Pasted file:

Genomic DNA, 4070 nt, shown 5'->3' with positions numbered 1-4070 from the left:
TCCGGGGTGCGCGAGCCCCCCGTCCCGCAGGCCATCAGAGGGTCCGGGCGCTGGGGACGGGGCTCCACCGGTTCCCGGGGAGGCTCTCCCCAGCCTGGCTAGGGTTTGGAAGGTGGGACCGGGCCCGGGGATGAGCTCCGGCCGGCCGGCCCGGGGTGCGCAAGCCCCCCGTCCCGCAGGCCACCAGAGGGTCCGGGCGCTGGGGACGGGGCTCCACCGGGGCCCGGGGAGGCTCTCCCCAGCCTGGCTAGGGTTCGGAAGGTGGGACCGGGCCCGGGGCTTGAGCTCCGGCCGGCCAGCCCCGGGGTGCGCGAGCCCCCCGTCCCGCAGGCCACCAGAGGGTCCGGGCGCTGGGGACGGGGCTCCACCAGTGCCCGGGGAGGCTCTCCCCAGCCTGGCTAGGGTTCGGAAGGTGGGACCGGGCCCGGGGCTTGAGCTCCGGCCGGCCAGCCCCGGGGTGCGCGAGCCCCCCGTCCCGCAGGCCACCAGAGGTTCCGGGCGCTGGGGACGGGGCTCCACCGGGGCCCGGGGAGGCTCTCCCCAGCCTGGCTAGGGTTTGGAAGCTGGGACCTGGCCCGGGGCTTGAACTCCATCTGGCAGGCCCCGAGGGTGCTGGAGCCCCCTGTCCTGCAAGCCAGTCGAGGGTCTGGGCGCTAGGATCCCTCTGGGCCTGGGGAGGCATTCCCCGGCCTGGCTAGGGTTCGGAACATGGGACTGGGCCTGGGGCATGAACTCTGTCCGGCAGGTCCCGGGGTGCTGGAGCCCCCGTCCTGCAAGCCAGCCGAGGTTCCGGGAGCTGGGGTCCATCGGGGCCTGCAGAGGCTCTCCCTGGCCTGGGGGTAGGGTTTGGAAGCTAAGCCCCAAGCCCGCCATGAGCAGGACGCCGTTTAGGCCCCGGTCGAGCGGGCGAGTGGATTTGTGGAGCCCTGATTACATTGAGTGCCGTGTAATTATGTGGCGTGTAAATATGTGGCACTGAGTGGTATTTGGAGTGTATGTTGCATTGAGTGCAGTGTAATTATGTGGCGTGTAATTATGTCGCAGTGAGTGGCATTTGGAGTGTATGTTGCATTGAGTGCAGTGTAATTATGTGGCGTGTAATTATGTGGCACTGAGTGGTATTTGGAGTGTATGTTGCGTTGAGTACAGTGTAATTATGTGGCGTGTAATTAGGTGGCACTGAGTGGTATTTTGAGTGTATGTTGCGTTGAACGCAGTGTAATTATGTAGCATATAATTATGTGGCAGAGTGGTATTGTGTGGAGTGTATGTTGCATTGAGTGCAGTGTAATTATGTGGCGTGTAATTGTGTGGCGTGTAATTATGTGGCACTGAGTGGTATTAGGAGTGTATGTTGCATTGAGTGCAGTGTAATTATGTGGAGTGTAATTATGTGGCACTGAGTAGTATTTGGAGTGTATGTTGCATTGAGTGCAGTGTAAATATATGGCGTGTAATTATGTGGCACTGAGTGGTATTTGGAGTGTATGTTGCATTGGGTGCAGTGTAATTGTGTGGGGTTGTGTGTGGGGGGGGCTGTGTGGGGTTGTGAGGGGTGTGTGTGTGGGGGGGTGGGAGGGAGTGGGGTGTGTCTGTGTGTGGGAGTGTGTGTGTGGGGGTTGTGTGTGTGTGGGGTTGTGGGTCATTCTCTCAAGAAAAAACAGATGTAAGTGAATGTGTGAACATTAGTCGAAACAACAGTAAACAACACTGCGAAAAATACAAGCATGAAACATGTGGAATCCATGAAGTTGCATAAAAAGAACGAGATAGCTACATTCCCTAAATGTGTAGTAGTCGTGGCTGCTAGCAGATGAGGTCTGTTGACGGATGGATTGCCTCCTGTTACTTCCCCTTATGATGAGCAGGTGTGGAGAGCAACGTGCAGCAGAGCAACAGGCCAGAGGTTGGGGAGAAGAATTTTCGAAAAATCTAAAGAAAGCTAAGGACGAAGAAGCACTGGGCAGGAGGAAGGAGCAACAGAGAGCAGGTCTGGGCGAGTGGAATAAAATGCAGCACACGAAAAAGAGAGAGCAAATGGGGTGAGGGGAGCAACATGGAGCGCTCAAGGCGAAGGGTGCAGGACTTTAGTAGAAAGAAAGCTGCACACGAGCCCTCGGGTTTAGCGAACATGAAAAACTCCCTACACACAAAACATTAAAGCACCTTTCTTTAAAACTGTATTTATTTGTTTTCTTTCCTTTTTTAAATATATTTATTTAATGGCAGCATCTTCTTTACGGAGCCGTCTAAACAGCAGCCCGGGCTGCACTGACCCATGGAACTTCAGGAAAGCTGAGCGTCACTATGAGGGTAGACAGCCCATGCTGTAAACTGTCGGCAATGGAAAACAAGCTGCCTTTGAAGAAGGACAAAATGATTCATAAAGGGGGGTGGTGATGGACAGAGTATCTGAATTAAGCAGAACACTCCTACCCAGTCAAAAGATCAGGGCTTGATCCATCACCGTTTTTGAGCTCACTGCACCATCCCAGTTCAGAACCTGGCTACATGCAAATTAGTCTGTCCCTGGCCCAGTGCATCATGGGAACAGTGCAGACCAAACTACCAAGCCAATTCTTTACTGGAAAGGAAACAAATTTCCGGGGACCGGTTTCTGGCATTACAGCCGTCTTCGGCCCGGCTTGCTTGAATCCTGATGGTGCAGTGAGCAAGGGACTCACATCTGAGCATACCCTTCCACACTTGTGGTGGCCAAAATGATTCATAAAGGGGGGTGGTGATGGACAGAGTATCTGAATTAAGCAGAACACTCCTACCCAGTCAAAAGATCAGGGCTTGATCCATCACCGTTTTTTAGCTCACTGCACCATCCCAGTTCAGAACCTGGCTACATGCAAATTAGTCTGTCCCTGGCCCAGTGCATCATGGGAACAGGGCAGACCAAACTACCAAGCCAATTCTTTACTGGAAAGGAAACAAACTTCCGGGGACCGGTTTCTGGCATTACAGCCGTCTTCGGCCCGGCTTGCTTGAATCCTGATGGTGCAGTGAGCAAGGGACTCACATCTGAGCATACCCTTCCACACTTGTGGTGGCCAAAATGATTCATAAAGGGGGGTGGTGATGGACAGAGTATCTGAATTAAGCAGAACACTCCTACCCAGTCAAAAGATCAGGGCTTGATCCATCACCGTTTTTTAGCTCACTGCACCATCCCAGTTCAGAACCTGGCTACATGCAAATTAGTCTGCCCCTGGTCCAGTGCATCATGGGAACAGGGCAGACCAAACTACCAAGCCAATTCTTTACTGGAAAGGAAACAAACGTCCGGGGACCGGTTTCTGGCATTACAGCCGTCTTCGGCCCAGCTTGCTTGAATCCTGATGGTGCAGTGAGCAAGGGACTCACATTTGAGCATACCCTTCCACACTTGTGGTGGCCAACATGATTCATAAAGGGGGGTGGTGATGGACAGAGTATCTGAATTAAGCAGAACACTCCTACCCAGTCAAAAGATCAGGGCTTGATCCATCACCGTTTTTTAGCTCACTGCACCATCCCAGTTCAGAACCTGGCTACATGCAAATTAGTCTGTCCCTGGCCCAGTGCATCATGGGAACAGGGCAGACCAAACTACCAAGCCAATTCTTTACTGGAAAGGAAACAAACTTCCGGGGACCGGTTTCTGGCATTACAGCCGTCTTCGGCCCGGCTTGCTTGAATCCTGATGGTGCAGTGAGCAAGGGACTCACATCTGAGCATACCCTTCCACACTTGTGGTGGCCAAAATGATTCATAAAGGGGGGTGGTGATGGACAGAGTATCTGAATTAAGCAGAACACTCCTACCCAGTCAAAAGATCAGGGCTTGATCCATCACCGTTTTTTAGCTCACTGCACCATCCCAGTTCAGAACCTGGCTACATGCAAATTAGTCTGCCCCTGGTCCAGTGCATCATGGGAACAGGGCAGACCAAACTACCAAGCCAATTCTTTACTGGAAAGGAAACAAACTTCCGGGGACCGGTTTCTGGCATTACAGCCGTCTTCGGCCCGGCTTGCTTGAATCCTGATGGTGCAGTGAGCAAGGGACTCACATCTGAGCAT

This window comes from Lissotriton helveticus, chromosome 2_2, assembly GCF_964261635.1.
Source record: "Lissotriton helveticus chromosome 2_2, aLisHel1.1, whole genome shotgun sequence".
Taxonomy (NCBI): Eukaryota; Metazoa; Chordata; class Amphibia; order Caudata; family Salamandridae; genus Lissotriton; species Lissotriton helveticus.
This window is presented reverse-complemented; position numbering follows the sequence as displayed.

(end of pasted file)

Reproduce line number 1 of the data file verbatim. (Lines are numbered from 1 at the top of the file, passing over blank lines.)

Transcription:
Genomic DNA, 4070 nt, shown 5'->3' with positions numbered 1-4070 from the left: